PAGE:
You must also check the deadlines. These financial aid applications may contain considerations for institutional or state or grants, loans, work-study, and scholarships.

How Do They Calculate Financial Aid Amount: COA – EFC = Financial Need

Cost of attendance (COA) minus Expected Family Contribution (EFC) is equal to financial need. Institutions use this formula as a starting point to evaluate your financial aid package. The cost of attendance is an estimation of what it will cost you to go to college. In most cases, it is the cost for two or three semesters. It is not only your tuition fees. It also includes books and supplies, room and board, transportation, and other miscellaneous personal expenditures.

The financial aid office at your college will decide how much financial aid you are eligible to get.

First, the college will award need-based aid. For instance, subsidized loans and grants. Then, it will award non-need-based assistance, for example, unsubsidized loans. So, in almost all cases, the total amount of aid you will receive cannot exceed your COA.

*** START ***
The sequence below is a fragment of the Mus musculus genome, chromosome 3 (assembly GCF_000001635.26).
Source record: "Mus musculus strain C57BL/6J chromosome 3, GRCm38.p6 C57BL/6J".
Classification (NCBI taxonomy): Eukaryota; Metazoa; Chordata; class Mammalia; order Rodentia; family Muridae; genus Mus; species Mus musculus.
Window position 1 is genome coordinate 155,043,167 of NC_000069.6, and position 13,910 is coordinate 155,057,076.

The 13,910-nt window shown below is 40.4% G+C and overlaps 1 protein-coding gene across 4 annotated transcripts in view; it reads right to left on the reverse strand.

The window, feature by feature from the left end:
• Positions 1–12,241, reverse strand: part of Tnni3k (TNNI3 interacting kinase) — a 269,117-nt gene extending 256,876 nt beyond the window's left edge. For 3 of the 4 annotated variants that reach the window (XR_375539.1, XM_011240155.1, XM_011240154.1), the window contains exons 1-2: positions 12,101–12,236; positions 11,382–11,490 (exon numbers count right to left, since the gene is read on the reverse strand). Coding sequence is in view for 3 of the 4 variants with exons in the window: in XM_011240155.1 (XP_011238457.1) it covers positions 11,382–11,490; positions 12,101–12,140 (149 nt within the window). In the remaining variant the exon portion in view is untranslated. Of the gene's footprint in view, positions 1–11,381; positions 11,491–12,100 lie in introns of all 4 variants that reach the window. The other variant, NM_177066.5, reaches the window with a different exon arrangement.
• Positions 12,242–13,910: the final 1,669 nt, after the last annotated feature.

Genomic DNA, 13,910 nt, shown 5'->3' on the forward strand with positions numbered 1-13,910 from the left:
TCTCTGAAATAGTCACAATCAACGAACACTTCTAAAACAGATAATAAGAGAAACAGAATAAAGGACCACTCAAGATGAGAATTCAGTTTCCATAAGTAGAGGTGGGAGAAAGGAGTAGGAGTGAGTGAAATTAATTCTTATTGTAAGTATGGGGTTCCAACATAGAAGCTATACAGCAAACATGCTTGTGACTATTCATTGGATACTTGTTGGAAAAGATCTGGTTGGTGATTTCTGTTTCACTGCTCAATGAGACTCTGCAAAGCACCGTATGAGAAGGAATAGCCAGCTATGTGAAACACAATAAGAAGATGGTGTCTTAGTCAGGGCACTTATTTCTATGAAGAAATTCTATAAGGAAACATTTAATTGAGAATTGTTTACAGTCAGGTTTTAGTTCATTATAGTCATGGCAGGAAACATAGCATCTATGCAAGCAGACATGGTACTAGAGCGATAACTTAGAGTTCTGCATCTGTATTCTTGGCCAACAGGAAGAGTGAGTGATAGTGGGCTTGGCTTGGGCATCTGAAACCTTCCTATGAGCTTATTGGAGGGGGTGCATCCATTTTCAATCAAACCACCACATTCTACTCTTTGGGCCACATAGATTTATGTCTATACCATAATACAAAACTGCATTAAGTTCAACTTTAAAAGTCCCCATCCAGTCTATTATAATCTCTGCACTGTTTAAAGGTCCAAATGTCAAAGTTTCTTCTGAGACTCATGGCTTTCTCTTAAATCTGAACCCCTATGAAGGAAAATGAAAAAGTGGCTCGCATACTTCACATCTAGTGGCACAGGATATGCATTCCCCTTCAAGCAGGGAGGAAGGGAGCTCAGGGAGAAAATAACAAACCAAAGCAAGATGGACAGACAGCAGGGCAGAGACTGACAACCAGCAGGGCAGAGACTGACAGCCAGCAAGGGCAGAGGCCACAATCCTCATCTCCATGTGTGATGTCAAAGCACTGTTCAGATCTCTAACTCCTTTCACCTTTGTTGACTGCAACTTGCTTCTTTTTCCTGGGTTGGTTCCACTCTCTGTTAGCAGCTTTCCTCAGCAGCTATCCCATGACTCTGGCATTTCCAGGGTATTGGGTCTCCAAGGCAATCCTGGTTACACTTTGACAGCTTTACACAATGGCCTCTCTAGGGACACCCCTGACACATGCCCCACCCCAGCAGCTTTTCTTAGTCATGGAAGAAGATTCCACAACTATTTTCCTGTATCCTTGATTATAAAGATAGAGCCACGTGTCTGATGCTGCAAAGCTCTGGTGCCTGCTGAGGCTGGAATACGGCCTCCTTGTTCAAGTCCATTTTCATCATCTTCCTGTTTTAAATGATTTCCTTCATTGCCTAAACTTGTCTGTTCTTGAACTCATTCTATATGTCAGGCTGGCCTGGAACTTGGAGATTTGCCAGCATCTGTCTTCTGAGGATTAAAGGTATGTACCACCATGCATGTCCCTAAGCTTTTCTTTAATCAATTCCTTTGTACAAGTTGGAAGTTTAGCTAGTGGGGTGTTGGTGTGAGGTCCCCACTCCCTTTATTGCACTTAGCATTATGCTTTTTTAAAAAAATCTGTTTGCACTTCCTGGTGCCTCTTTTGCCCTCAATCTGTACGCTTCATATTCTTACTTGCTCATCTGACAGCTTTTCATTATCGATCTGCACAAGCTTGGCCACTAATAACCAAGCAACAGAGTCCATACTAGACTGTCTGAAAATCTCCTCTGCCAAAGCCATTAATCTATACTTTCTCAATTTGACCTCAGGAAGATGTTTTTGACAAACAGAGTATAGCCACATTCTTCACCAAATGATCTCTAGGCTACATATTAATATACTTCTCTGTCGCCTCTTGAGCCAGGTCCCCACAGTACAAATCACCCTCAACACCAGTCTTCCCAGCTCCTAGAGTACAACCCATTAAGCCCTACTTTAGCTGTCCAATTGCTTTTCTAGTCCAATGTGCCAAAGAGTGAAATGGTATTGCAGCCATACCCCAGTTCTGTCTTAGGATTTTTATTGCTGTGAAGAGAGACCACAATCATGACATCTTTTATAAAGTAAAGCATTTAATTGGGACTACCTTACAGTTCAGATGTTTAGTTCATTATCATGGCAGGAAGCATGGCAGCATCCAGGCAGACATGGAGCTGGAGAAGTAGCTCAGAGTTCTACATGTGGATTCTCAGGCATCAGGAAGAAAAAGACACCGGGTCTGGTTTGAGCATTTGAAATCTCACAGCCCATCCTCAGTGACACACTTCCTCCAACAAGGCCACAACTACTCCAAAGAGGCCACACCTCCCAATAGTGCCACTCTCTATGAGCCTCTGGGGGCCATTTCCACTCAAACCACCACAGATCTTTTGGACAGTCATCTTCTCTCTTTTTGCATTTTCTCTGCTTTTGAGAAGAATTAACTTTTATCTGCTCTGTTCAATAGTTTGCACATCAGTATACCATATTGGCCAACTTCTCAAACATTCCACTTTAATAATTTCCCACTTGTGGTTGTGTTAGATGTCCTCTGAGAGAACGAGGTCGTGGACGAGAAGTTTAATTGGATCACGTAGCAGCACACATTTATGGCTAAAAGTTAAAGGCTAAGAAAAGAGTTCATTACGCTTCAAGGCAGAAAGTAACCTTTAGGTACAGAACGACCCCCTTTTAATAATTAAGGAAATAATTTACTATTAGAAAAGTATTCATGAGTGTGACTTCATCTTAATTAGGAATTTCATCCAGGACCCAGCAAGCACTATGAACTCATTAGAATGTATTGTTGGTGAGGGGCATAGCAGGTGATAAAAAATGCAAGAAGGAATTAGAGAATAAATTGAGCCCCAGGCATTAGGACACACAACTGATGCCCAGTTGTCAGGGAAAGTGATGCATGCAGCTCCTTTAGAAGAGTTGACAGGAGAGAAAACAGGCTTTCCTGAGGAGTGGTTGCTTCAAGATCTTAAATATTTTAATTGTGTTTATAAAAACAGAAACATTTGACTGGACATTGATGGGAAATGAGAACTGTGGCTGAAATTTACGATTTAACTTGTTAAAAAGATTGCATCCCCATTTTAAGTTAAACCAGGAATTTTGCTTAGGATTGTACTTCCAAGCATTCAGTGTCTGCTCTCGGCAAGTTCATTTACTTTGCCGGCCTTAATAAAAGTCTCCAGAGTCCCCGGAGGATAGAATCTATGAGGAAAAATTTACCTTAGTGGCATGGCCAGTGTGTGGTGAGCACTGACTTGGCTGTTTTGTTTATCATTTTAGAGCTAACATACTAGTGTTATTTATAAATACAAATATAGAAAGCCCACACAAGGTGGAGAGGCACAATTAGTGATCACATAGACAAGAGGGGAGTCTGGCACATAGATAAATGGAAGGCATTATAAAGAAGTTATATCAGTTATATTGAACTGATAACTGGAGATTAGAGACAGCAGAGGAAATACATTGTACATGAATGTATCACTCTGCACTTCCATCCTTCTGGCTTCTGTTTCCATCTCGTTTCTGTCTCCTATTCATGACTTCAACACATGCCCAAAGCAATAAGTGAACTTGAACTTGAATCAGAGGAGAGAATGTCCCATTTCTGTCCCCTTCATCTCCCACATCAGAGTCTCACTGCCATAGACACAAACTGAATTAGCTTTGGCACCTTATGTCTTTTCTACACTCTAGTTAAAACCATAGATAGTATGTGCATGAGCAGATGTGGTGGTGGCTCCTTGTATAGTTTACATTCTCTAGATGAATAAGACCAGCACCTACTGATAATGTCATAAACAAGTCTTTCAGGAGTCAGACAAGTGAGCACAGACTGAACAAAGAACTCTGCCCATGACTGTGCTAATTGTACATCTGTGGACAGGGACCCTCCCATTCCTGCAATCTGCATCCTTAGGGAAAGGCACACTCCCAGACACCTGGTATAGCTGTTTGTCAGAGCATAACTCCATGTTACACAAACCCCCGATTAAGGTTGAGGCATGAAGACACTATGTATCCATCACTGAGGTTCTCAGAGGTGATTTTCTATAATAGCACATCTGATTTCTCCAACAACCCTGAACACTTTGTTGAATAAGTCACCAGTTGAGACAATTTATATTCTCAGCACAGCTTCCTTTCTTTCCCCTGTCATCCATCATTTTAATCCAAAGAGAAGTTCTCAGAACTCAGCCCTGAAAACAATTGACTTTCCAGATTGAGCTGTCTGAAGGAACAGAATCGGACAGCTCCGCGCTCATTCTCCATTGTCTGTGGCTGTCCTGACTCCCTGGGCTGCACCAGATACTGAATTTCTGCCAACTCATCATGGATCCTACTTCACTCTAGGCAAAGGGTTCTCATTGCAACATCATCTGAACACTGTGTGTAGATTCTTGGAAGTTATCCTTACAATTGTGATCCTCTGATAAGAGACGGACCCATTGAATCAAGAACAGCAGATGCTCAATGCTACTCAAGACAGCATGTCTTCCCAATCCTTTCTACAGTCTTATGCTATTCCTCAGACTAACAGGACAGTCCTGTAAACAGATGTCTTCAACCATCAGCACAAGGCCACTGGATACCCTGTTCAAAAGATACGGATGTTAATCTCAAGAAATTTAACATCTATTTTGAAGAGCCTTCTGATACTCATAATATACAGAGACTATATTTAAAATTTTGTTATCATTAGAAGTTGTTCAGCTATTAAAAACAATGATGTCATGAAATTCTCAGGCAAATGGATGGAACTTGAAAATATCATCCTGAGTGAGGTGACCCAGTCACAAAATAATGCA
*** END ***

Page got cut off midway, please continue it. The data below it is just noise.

Financial Aid Award Letters are College Specific

There is not a standard award letter format. Therefore, some of the letters you receive may look similar, while others may look entirely different. Some colleges may send you an award packet or a paper letter. On the other side, others may send the information electronically.

Some of the colleges might also provide you with a Shopping Sheet. It is a letter that lays out personalized information on net costs and financial aid. Additionally, it gives you general information on institutional outcomes — for example, default rates and graduation rates.

Due to the fact that these notifications or letters may look different, you must be careful when comparing and assessing them. Moreover, you may be awarded the same amount of federal aid from college to college. However, it will not be unusual to see different award packages. What you get will depend on the colleges you are applying to. You can see more tips here to help you compare these letters.

FAFSA Information will not Always Correctly Reflect Your Family’s Financial Condition

The FAFSA will not always accurately show your family’s current financial condition. Also, there is a possibility that your situation might change. While most of the colleges are not required to take into account exceptional circumstances, many of them do.

There are many factors that colleges may count. For instance, a reduction in monthly income as compared to what you reported on the FAFSA, or loss of a job. So, it is significant to know that even if your current situation has changed noticeably, what impact will it have on your total financial aid award. You can discuss your circumstances with a financial aid advisor or counselor at the college. Make sure you have a complete understanding before sending in and collecting all the required documents. For more info, please visit us.